What To Know Today

Gun violence gets about three minutes in the State of the Union. In his lengthy speech last night — much of which focused on the war in Ukraine, COVID-19, and inflation — President Joe Biden did a lot of summarizing. But he didn’t present any new ideas on decreasing gun violence. In those three minutes, he memorialized two New York City police officers killed in the line of duty after they were shot with a stolen gun. He also laid out the actions his administration has taken to prevent gun violence, like forthcoming ghost gun regulations and funding for violence intervention programs. Biden used most of this time to highlight police as a solution: “The answer is not to defund the police. It’s to fund the police. Fund them, fund them — fund them with the resources and training,” he said. Before moving on to voting rights, he called on Congress to pass universal background checks, ban assault weapons, and regulate high-capacity magazines. The president also overstated the protections gun manufacturers enjoy from lawsuits: A 2005 law, the Protection of Lawful Commerce in Arms Act, does protect gun manufacturers, but not to the degree Biden claimed: “Repeal the liability shield that makes gun manufacturers the only industry in America that can’t be sued, the only one,” he said. The claim, which he has made numerous times before, was wrong on two fronts. Other industries, like drug makers, also have some protection from liability. And gun makers can still be subject to litigation for some wrongdoing. The law does protect them from being held liable when guns they make or sell are used in crimes, which has prevented some shooting victims from seeking accountability in the courts. — Chip Brownlee, reporter

California’s victim compensation agency gave out $6M less in 2020. That’s according to a Guardian analysis of data from the state’s victim compensation board from July 1, 2020, through June 30, 2021. The review found that compensation declined for all major types of crime except homicides — amid a historic spike in gun violence, the family members of murder victims saw $2 million more than the previous year. The program also saw a decline in applications for compensation, with 40,600 claims submitted compared to over 50,000 the year before. Even with the decline in claims, the board denied 900 more applications than they did the previous year. A representative for the board told The Guardian that the pandemic adversely affected outreach efforts. But advocates said the lack of public awareness preceded the pandemic. Problems are frequent with victim compensation programs: Last July, former Trace staffers Lakeidra Chavis and Daniel Nass explored why less than 40 percent of applicants to Illinois’ version of victims’ compensation receive benefits — and why many more don’t apply in the first place.

Jury selection began in the first criminal trial to begin related to the Capitol insurrection. The Washington Post has a can’t-miss preview that details the charges against Guy Wesley Reffitt and shows how the federal government’s case could be a bellwether for how others go. Reffitt, alleged to be a recruiter for the anti-government Three Percenters militia, faces five felony charges related to his participation in the events of January 6, 2021. One of them is for trespassing at the U.S. Capitol while carrying a handgun and another is witness tampering after he allegedly threatened his children not to turn him in. “Traitors get shot,” Reffitt, 49, was accused of telling his 18-year-old son. Federal prosecutors plan on calling at least one militia member informant to testify against Reffitt in exchange for immunity.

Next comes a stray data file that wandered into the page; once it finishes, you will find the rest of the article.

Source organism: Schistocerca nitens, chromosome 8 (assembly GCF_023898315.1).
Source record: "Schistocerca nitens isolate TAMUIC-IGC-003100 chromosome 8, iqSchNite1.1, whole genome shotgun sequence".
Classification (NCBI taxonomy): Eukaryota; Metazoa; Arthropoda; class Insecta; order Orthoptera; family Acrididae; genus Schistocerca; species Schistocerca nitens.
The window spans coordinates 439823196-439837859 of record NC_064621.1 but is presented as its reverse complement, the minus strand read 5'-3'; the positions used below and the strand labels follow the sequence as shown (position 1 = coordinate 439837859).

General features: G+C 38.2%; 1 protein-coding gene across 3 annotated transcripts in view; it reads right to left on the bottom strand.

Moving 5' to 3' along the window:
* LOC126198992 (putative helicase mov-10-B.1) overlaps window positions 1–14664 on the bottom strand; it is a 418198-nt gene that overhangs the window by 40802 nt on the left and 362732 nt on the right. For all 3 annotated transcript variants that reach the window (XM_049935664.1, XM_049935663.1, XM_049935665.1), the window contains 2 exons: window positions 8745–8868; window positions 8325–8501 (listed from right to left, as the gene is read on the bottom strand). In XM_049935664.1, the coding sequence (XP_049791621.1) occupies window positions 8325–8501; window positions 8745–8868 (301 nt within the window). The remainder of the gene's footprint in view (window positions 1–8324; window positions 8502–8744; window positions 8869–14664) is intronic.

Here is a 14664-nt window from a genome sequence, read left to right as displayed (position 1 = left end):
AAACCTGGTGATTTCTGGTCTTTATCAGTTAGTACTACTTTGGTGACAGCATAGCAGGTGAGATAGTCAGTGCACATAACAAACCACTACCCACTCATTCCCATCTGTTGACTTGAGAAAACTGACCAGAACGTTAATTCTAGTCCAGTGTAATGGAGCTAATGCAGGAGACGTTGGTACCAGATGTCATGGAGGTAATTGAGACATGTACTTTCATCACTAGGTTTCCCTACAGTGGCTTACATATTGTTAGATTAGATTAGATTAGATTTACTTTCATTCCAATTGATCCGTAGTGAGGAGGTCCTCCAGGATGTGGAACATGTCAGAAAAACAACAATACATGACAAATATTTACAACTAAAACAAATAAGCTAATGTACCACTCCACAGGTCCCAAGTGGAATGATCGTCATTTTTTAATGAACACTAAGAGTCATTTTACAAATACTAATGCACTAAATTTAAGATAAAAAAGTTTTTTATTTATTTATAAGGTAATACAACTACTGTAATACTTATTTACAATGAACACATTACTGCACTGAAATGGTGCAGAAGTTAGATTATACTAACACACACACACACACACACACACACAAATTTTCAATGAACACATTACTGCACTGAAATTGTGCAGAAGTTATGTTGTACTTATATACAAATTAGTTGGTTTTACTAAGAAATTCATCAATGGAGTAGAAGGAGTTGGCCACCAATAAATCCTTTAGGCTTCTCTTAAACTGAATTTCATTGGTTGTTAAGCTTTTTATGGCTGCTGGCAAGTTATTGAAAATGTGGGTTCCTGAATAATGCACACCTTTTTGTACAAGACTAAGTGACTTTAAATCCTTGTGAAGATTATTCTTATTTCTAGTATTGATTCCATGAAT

Introducing Vital City, a NYC-focused journal on public safety. The first issue of the new publication, which is all about gun violence, launched today and features articles from public safety experts across disciplines. In an introduction to the first issue, co-editors Greg Berman and Elizabeth Glazer explain why they chose gun violence. “If safety is the bedrock of urban life, gunplay is the depth charge that can destroy it,” they wrote, adding how they envision the way forward: “We hope to chart a course that sidesteps the paralyzing either/or between those who argue that we need to default to police to solve our public safety problems by force and those who argue that police have no role to play in making our neighborhoods safer.” Among other topics, articles in the first issue touch on the failure to confront urban inequality as a chief driver in neighborhoods being trapped in generational violence; young people’s cynicism about the legal system and why they choose to carry; and the promise of community-led interventions as well as the ongoing struggle to fund them and evaluate their effects. The case for investing in “civic goods”: In one essay that was published ahead of time in The Gotham Gazette, criminologists Anna Harvey and Jennifer Doleac review the evidence and argue for the violence-reducing potential of things like youth summer jobs programs, neighborhood beautification, and expanding short-term financial assistance. 

Attempts to overturn Virginia gun reforms fail in a Senate committee. Despite losing the governorship and the House, Democrats showed the value of having even a razor-thin majority in the Virginia Senate. A Senate committee defeated several GOP-introduced measures, including a repeal of the state’s red flag law and a measure that would have prevented localities from establishing ordinances to prohibit the possession or carrying of guns. The laws the Republicans sought to push back were part of a historic package of reforms the state enacted in 2020.

Data Point

1.3 million — the number of guns Americans bought last month, according to our analysis of FBI data, down 3 percent from February 2021 and about the same total as this January. [The Trace]